The WHO characterizes DDT as a chemical with "low acute toxicity" but the organization re-evaluates the risk that DDT poses to human health as new research emerges.
In its October 2007 DDT position statement, WHO said "new information published since 2000 is being evaluated . . . Based on the most recent information, WHO has no reason to change its current recommendations on the safety of DDT."
Richard Tren, director of Africa Fighting Malaria, a nonprofit health advocacy group based in South Africa and Washington, stresses that Cohn's study analyzes how women respond to the use of DDT in agriculture, "not the targeted use of DDT in malaria control," which is sprayed in amounts of two grams per square meters.
Tren says studies like Cohn's about human health effects of chemicals are of universal interest because human bodies tend to react pretty much the same way around the world. However, he says, people in Africa face a unique risk in malaria. "No one in the U.S. faces any real risk from malaria or other insect-borne diseases. That is not true in Africa where these diseases are ever present and rob millions of their lives every year."
DDT is just one of 12 pesticides that WHO currently recommends for malaria control.
One advantage of DDT is that it lasts almost twice as long as the other chemicals, which means it cuts costs by requiring fewer applications.
"The negative health effects of DDT would have to be overwhelming in order to be more significant than the beneficial effects on malaria," said Henry I. Miller, research fellow at the Hoover Institution in Stanford, Calif. Miller said malaria affects vast numbers of people and the ability of entire nations and regions to succeed.
The U.S. branch of the World Wildlife Fund, based in Washington, D.C., said it supports the continued use of DDT for malaria control until viable alternatives are available. "We would eventually like to see it phased out," a spokesperson said. Greenpeace takes a similar position.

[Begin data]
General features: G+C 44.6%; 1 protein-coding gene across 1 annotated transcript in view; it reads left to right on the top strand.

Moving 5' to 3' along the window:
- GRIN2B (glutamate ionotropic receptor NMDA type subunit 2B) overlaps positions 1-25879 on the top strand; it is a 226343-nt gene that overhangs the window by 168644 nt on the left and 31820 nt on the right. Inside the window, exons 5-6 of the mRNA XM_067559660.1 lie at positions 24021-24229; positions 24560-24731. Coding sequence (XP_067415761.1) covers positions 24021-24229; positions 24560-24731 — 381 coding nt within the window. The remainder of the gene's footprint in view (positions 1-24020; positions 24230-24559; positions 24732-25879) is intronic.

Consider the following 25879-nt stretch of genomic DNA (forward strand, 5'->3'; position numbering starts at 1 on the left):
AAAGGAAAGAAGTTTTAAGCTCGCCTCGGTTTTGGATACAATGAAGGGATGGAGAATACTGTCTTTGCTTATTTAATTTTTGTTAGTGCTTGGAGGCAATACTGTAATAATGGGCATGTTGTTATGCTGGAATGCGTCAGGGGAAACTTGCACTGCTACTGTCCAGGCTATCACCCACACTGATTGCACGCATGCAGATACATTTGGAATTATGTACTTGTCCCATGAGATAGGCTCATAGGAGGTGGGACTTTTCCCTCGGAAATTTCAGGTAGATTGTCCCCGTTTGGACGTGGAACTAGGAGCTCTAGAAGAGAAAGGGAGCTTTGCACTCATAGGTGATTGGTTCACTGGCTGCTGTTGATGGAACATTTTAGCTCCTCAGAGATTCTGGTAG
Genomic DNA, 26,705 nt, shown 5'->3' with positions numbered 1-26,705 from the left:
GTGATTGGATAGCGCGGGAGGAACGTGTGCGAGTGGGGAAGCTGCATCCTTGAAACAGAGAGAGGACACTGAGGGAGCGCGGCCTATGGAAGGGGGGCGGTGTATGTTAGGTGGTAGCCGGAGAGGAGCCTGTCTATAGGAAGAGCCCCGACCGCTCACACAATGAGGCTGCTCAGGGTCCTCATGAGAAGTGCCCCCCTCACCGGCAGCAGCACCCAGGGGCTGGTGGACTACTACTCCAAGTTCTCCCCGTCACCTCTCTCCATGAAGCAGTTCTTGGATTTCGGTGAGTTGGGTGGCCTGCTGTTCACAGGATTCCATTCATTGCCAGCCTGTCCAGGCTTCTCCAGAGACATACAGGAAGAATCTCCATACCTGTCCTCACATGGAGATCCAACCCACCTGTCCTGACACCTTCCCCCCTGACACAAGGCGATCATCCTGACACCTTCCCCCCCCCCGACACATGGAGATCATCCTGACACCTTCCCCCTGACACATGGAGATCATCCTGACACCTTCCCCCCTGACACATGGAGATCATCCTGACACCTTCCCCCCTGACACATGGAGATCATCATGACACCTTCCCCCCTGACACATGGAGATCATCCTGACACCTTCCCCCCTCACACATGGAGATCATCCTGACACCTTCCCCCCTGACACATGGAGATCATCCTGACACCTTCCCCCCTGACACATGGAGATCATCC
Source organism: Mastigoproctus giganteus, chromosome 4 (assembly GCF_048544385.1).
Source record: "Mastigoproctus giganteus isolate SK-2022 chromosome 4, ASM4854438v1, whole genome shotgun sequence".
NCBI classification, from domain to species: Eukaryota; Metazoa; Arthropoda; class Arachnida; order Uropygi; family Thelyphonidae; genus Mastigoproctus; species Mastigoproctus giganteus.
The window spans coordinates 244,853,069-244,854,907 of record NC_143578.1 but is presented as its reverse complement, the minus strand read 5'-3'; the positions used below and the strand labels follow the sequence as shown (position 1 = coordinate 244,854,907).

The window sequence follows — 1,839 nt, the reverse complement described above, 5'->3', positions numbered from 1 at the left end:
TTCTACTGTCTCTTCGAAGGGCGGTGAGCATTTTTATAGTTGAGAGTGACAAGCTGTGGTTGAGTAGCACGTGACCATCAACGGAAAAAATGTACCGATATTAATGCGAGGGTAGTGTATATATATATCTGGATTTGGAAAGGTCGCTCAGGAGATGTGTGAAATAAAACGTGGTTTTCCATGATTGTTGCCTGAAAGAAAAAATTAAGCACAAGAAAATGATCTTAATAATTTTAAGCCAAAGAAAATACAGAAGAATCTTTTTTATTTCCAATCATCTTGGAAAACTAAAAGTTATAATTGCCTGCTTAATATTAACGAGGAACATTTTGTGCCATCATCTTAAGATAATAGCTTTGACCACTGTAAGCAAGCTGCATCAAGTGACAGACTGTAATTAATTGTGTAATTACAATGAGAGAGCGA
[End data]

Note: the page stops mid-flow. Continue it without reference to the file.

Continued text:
Sonia Shah, an investigative journalist who is writing a book about the history and politics of malaria, says that instead of using DDT, malaria could be fought by minimizing contact with malarial mosquitoes through such measures as installing screens in houses, eliminating standing water from roads, increasing jobs that allow people to remain indoors and creating better access to clean water.
"The reason why DDT is considered so effective and rapid is because it doesn't require any of these time-consuming, expensive things," Shah wrote in an e-mail. "It is cheap and very little infrastructure is required to use it. It may help relieve malaria in some places, at some times. But unlike DDT, safe housing, jobs, clean water, clinics and schools will not contaminate local ecosystems . . . And we'd get a lot more than just an end to malaria."
At the end of the day, Cohn observes that after potential benefits and risks are considered, the decision to use DDT or not has more to do with politics and culture than pure science.
Jaclyn Schiff is a staff writer for GlobalHealthReporting.org and freelance journalist based in Washington, D.C. She can be reached at email@example.com.
Environmental Health Perspectives, "DDT and Breast Cancer in Young Women: New Data on the Significance of Age at Exposure":
World Health Organization Malaria Page:
Stockholm Convention on Persistent Organic Pollutants: